1130 GMT (7:30 a.m. EDT)
The 186-foot-tall H-2B rocket is sitting at Launch Pad No. 2 of the Yoshinobu launch complex situated on rocky outcrop at the southeastern tip of Tanegashima Island. The Yoshinobu launch complex was built for the H-2 rocket program that began operations in 1994 and has since been modified for use by the more powerful and reliable H-2A rocket family.

Launch Pad No. 1 of the Yoshinobu range hosts H-2A rockets and Launch Pad No. 2 is designed for the larger H-2B rocket, which was designed specifically for the H-2 Transfer Vehicle. Both facilities use a "clean pad" concept and with just a mobile umbilical tower attached to the launch platform.

1120 GMT (7:20 a.m. EDT)
T-minus 30 minutes and counting. The International Space Station flight control team in Houston reports they are "go" for launch. The H-2 Transfer Vehicle, the 33-foot-long payload for today's launch, will arrive at the orbiting lab Monday, Aug. 24.

In the last few hours, launch officials completed a series of communications checks between the ground and the H-2B rocket.

The weather at the launch site looks favorable for liftoff.

1050 GMT (6:50 a.m. EDT)
With less than an hour to go until liftoff, launch officials have issued approval to enter the final 60 minutes of the countdown.

The final hour of the countdown will prepare the rocket, the H-2 Transfer Vehicle, and ground systems for flight.

Today's launch is timed for precisely 1150:49 GMT (7:50:49 a.m. EDT; 8:50:49 p.m. JST), when the Earth's rotation will bring Tanegashima into the orbital path of the space station. The rocket must launch at the appointed time because there is no launch window available.

The rocket is now fully fueled to liftoff, but cryogenic liquid hydrogen and liquid oxygen propellant continues to trickle into the vehicle to replace the fluid as it boils off.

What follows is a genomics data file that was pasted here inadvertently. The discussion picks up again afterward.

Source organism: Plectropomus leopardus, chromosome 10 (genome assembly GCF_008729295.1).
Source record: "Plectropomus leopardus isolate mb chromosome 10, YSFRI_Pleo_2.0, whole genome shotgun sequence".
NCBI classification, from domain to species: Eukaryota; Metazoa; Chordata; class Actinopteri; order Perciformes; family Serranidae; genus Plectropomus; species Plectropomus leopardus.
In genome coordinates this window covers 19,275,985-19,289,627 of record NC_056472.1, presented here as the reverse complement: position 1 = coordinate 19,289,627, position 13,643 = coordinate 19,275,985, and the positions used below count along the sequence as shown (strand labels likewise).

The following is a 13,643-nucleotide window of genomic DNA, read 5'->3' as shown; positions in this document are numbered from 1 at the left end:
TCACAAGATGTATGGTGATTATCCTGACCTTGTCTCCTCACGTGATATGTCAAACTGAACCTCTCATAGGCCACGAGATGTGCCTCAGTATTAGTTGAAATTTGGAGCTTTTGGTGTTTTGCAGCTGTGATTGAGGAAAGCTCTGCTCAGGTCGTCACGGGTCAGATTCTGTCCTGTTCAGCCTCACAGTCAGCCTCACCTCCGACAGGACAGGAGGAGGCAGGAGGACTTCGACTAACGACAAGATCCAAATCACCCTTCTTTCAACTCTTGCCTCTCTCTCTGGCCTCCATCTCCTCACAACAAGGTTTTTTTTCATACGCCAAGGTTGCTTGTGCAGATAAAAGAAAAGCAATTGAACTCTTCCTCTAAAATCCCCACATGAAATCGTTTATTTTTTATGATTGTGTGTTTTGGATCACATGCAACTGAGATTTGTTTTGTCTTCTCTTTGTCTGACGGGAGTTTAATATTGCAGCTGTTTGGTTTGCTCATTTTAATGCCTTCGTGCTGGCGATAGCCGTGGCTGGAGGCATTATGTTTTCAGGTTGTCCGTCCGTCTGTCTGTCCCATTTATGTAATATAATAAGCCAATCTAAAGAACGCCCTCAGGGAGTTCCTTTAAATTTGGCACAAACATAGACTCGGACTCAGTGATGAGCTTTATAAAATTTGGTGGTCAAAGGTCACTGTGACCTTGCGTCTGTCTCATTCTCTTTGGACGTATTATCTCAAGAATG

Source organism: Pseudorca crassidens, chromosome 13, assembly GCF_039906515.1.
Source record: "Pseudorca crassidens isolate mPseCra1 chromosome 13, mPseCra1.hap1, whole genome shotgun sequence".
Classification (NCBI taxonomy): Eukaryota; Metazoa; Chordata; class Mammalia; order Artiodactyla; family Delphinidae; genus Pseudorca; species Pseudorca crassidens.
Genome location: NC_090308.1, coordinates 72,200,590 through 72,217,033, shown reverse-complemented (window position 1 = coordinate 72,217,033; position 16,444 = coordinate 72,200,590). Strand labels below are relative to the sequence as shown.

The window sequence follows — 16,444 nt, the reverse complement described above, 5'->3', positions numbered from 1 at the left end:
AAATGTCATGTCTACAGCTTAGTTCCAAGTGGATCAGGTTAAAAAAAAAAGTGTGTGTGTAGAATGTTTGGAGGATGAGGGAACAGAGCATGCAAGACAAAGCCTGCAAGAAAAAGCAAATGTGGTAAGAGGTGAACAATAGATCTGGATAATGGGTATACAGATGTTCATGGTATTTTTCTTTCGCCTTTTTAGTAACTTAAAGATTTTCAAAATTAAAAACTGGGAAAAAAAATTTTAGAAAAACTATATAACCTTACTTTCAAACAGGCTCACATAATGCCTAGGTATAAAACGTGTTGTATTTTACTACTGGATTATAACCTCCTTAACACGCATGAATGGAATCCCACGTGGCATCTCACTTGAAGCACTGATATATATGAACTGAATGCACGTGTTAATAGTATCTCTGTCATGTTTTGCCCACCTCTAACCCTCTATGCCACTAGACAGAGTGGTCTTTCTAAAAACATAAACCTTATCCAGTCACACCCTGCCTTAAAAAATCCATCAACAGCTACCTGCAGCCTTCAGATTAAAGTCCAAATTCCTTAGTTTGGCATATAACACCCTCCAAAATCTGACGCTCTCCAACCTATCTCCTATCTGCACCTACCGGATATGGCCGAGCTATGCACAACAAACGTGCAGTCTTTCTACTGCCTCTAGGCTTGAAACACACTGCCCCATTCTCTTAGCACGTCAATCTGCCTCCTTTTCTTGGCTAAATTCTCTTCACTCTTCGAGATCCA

1030 GMT (6:30 a.m. EDT)
A steering check of the H-2B rocket's second stage LE-5B engine has been completed. Coming up at 1050 GMT (6:50 a.m. EDT) will be a T-minus 60 minute "go/no go" decision to enter the terminal countdown.
0630 GMT (2:30 a.m. EDT)
The H-2B rocket is fully fueled with cryogenic propellants for launch at 1150 GMT (7:50 a.m. EDT).

The super-cold liquid hydrogen and liquid oxygen supplying the rocket's two LE-7A first stage engines and LE-5B second stage engine will be gradually replenished through the remainder of the countdown as it boils off.

Final countdown preparations began with the rollout of the 186-foot-tall H-2B rocket from the Vehicle Assembly Building at Tanegashima to Launch Pad No. 2 at the Yoshinobu launch complex. It took about 30 minutes for the rocket to ride the 500 meters, or about 1,600 feet, from the assembly hangar to the oceanfront launch pad atop a mobile launch platform.

Launch officials convened a few hours before rollout to assess weather conditions at Tanegashima, an island off the southern coast of Kyushu. The space center is positioned on the southeastern flank of the picturesque island.

After rollout, workers connected the rocket's mobile launch platform to propellant, communications and electrical systems at the pad.

When fueling began, officials established a 3,000-meter keep-out zone around the Yoshinobu launch complex.

The rocket has also completed tests of its attitude control system since rolling out to the launch pad.

After turning southeast from Tanegashima and climbing into space, the rocket will deploy the 35,000-pound H-2 Transfer Vehicle about 15 minutes after blastoff.

The HTV will arrive at the space station Monday after a five-day trip.

A Japanese HTV cargo craft is being prepped for liftoff Wednesday with a much-needed shipment of provisions for the International Space Station’s six-person crew after a spate of failures strained the orbiting lab’s supply chain with Earth.

Read our full story.

The launch of a Japanese cargo ship with more than 4.5 tons of supplies bound for the International Space Station has been rescheduled for Wednesday due to a poor weather forecast at the mission’s island launch base.

Read our full story.